My percentages get truncated by the default java.text.MessageFormat function, how do you format a percentage without losing precision?


String expectedResult = "12.5%";
double fraction = 0.125;

String actualResult = MessageFormat.format("{0,number,percent}", fraction);
assert expectedResult.equals(actualResult) : actualResult +" should be formatted as "+expectedResult;

I think the proper way to do it is the following:

NumberFormat percentFormat = NumberFormat.getPercentInstance();
String result = percentFormat.format(0.125);

It also takes internalization into account. For example on my machine with hungarian locale I got "12,5%" as expected. Initializing percentFormat as NumberFormat.getPercentInstance(Locale.US) gives "12.5%" of course.


Looks like this:

String actualResult = MessageFormat.format("{0,number,#.##%}", fraction);

... is working.

EDIT: To see how are the #'s and %'s interpreted, see the javadoc of java.text.DecimalFormat.

EDIT 2: And, yes, it is safe for internationalization. The dot in format string is interpreted as a decimal separator, not as a hardcoded dot. :-)

  • However, it might not be safe for internationalization. I don't know for sure.
    – Michael Myers
    Mar 30 '09 at 18:15
  • There is always the danger localizers breaking some formatting strings, but otherwise I can't think about any else concerns...
    – david a.
    Mar 30 '09 at 18:25

How about

DecimalFormat f = new DecimalFormat( "###.#" );
System.out.println( f.format( 12.5 ) );

The format char '#' does not print a 0 as absent. So 12.5 ->"12.5", 12.0 -> "12", not "12.0". You could of course set up your formatter with e.g. "###,###.##", the hundreths place will only show up if you need the precision.


You do realize that "expectedResult == actualResult" will always be false, right?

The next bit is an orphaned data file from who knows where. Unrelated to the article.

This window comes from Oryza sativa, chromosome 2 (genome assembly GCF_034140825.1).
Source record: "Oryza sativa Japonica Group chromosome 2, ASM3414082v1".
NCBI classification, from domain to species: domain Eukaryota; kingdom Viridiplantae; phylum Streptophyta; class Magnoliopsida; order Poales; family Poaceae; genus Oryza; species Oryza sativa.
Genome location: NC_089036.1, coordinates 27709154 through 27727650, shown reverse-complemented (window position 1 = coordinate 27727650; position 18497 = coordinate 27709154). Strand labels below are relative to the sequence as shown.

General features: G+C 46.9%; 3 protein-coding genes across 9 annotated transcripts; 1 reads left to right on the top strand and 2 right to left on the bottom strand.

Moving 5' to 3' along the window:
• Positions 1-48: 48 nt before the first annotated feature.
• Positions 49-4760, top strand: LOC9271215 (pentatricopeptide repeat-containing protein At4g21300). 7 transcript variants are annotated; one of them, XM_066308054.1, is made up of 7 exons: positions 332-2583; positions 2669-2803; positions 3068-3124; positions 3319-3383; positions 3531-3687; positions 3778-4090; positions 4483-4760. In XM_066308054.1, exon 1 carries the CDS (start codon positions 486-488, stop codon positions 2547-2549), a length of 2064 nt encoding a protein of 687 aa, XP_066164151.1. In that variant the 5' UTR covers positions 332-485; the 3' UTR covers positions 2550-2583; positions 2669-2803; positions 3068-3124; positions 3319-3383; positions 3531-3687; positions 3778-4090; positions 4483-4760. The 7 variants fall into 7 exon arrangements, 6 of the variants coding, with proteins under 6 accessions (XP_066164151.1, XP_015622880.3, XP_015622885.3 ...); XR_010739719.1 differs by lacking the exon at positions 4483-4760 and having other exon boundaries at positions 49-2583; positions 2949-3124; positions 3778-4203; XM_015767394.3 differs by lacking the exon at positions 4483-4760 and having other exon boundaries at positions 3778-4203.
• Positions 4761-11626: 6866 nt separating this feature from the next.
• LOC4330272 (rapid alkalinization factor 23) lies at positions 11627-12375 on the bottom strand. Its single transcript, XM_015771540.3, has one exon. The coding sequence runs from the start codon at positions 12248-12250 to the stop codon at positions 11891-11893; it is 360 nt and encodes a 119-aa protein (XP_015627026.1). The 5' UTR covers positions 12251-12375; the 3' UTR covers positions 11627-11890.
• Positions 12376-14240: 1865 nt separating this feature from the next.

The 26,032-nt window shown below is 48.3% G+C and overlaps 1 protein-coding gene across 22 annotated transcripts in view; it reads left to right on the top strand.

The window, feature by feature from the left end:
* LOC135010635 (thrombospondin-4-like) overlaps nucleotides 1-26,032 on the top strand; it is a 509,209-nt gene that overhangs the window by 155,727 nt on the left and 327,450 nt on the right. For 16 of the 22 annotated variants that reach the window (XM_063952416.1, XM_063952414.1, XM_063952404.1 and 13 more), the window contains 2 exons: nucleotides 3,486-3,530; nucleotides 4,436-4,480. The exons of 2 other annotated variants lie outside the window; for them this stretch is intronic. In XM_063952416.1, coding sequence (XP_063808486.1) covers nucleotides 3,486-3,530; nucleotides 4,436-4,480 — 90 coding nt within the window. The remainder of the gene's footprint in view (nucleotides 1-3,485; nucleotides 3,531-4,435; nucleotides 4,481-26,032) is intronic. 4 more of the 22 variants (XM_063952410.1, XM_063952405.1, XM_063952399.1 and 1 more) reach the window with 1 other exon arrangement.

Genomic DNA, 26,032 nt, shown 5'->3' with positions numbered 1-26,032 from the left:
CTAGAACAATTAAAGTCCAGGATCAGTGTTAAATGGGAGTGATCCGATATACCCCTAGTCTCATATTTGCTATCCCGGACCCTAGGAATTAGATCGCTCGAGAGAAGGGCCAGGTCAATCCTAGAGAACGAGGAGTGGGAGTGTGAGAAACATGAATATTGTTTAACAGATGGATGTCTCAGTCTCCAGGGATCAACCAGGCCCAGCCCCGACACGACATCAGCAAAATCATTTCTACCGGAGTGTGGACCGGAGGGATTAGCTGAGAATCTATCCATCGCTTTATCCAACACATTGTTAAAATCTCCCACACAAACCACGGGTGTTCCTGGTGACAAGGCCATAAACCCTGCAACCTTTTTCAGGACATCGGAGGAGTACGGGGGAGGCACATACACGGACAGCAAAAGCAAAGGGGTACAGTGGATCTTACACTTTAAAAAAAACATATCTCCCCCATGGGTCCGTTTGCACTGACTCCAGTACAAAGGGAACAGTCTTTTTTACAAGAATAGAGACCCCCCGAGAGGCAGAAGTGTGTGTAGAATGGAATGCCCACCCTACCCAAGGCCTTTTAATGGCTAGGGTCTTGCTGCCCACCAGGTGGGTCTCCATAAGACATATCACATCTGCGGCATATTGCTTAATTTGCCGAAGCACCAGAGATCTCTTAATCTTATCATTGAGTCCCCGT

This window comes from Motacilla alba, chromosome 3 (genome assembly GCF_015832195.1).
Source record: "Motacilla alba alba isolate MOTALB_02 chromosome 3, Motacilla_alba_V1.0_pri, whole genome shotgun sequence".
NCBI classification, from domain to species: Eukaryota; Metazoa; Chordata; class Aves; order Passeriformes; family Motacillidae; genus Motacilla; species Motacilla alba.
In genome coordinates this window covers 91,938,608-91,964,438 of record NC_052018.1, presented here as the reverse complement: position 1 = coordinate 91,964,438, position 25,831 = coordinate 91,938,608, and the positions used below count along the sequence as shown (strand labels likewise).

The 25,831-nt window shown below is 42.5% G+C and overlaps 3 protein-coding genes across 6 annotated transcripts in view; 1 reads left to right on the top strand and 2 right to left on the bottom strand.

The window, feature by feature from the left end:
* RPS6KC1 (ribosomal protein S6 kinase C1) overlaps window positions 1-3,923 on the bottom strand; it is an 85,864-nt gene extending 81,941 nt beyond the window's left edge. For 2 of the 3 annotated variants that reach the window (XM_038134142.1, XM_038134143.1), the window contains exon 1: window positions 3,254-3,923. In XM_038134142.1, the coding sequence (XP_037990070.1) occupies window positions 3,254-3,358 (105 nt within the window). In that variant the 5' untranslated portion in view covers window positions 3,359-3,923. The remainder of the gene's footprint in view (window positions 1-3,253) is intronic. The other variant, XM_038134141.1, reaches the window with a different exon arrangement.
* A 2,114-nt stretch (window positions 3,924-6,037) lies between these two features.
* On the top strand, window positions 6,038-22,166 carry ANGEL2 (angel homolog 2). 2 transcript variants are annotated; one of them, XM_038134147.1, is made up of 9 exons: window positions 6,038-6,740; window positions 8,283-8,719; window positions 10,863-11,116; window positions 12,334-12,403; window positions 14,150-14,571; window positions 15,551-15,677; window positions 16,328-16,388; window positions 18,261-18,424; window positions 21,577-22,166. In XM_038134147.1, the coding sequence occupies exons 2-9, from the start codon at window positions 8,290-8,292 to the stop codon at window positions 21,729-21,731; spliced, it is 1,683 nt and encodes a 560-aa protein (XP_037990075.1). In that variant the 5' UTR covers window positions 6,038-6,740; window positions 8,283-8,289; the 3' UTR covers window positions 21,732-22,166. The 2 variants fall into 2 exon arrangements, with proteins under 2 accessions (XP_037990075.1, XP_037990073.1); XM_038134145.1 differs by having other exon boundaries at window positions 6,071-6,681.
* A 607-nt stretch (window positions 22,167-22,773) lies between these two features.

Anyway, the best solution I can find is to set the formatter explicitly. This is the code I tested:

String expectedResult = "12.5%";
double fraction = 0.125;
MessageFormat fmt = new MessageFormat("{0,number,percent}");
NumberFormat nbFmt = NumberFormat.getPercentInstance();
nbFmt.setMaximumFractionDigits(1); // or 2, or however many you need
fmt.setFormatByArgumentIndex(0, nbFmt);
String actualResult = fmt.format(new Object[] {fraction});
assert expectedResult.equals(actualResult) : actualResult +" is getting rounded off";

If internationalization is a concern:

// get locale from somewhere. default is usually a bad idea, especially
// if running in a app server
Locale locale = Locale.getDefault();
NumberFormat fmt = NumberFormat.getPercentInstance(locale);
// the question requires 1 digit for fractional part
// therefore set both, minimum and maximum digit count
// set grouping, if you expect large values
// notabene: not all languages use 3 digits per group
// output the example of the original question

The percent number formatter appends a space and the percent sign to the output in the locales I know. I don't know, whether the position of the percent sign is before the digits in other locales (right-to-left locales for instance).


My solution renders as many fractional digits as scale was set on given Number. Unit tested with many primitive and Number types.

 * Formats the given Number as percentage with necessary precision.
 * This serves as a workaround for {@link NumberFormat#getPercentInstance()} which does not renders fractional
 * digits.
 * @param number
 * @param locale
 * @return
public static String formatPercentFraction(final Number number, final Locale locale)
    if (number == null)
        return null;

    // get string representation with dot
    final String strNumber = NumberFormat.getNumberInstance(Locale.US).format(number.doubleValue());
    // create exact BigDecimal and convert to get scale
    final BigDecimal dNumber = new BigDecimal(strNumber).multiply(new BigDecimal(100));

    final NumberFormat percentScaleFormat = NumberFormat.getPercentInstance(locale);
    percentScaleFormat.setMaximumFractionDigits(Math.max(0, dNumber.scale()));

    // convert back for locale percent formatter
    return percentScaleFormat.format(dNumber.multiply(new BigDecimal(0.01)));

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